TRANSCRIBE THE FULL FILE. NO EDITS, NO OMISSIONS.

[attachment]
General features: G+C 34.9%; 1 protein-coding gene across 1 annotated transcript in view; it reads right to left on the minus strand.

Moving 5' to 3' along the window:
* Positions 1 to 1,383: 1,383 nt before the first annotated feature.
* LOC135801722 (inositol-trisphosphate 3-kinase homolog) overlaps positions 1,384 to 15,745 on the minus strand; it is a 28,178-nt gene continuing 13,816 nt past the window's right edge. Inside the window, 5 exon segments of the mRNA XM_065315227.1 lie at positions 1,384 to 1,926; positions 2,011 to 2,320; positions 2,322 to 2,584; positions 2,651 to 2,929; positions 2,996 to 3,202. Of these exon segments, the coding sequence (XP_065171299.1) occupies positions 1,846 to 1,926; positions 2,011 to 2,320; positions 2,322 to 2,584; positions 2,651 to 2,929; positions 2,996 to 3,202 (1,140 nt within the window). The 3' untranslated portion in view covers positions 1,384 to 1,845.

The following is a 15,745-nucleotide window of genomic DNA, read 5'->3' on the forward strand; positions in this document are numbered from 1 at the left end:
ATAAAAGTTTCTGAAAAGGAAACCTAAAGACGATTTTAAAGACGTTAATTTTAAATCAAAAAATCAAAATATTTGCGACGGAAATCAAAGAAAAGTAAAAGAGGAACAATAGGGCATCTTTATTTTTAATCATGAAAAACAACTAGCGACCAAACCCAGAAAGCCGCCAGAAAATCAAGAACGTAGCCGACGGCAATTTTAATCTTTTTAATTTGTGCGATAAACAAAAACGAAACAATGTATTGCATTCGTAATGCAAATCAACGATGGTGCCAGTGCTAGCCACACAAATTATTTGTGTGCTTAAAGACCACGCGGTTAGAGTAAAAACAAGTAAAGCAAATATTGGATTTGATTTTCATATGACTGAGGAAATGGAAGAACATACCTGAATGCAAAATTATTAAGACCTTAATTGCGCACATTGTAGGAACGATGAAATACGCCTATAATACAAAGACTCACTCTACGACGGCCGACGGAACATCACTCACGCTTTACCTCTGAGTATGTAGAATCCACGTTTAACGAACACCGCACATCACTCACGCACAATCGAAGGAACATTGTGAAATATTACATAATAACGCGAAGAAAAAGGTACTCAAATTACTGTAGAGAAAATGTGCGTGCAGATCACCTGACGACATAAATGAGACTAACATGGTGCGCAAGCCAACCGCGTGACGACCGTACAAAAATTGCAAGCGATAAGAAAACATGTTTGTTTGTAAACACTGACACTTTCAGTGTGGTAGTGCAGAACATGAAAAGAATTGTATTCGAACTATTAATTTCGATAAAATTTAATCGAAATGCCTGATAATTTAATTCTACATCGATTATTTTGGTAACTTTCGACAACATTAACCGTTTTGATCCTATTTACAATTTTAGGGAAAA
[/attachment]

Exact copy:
General features: G+C 34.9%; 1 protein-coding gene across 1 annotated transcript in view; it reads right to left on the minus strand.

Moving 5' to 3' along the window:
* Positions 1 to 1,383: 1,383 nt before the first annotated feature.
* LOC135801722 (inositol-trisphosphate 3-kinase homolog) overlaps positions 1,384 to 15,745 on the minus strand; it is a 28,178-nt gene continuing 13,816 nt past the window's right edge. Inside the window, 5 exon segments of the mRNA XM_065315227.1 lie at positions 1,384 to 1,926; positions 2,011 to 2,320; positions 2,322 to 2,584; positions 2,651 to 2,929; positions 2,996 to 3,202. Of these exon segments, the coding sequence (XP_065171299.1) occupies positions 1,846 to 1,926; positions 2,011 to 2,320; positions 2,322 to 2,584; positions 2,651 to 2,929; positions 2,996 to 3,202 (1,140 nt within the window). The 3' untranslated portion in view covers positions 1,384 to 1,845.

The following is a 15,745-nucleotide window of genomic DNA, read 5'->3' on the forward strand; positions in this document are numbered from 1 at the left end:
ATAAAAGTTTCTGAAAAGGAAACCTAAAGACGATTTTAAAGACGTTAATTTTAAATCAAAAAATCAAAATATTTGCGACGGAAATCAAAGAAAAGTAAAAGAGGAACAATAGGGCATCTTTATTTTTAATCATGAAAAACAACTAGCGACCAAACCCAGAAAGCCGCCAGAAAATCAAGAACGTAGCCGACGGCAATTTTAATCTTTTTAATTTGTGCGATAAACAAAAACGAAACAATGTATTGCATTCGTAATGCAAATCAACGATGGTGCCAGTGCTAGCCACACAAATTATTTGTGTGCTTAAAGACCACGCGGTTAGAGTAAAAACAAGTAAAGCAAATATTGGATTTGATTTTCATATGACTGAGGAAATGGAAGAACATACCTGAATGCAAAATTATTAAGACCTTAATTGCGCACATTGTAGGAACGATGAAATACGCCTATAATACAAAGACTCACTCTACGACGGCCGACGGAACATCACTCACGCTTTACCTCTGAGTATGTAGAATCCACGTTTAACGAACACCGCACATCACTCACGCACAATCGAAGGAACATTGTGAAATATTACATAATAACGCGAAGAAAAAGGTACTCAAATTACTGTAGAGAAAATGTGCGTGCAGATCACCTGACGACATAAATGAGACTAACATGGTGCGCAAGCCAACCGCGTGACGACCGTACAAAAATTGCAAGCGATAAGAAAACATGTTTGTTTGTAAACACTGACACTTTCAGTGTGGTAGTGCAGAACATGAAAAGAATTGTATTCGAACTATTAATTTCGATAAAATTTAATCGAAATGCCTGATAATTTAATTCTACATCGATTATTTTGGTAACTTTCGACAACATTAACCGTTTTGATCCTATTTACAATTTTAGGGAAAA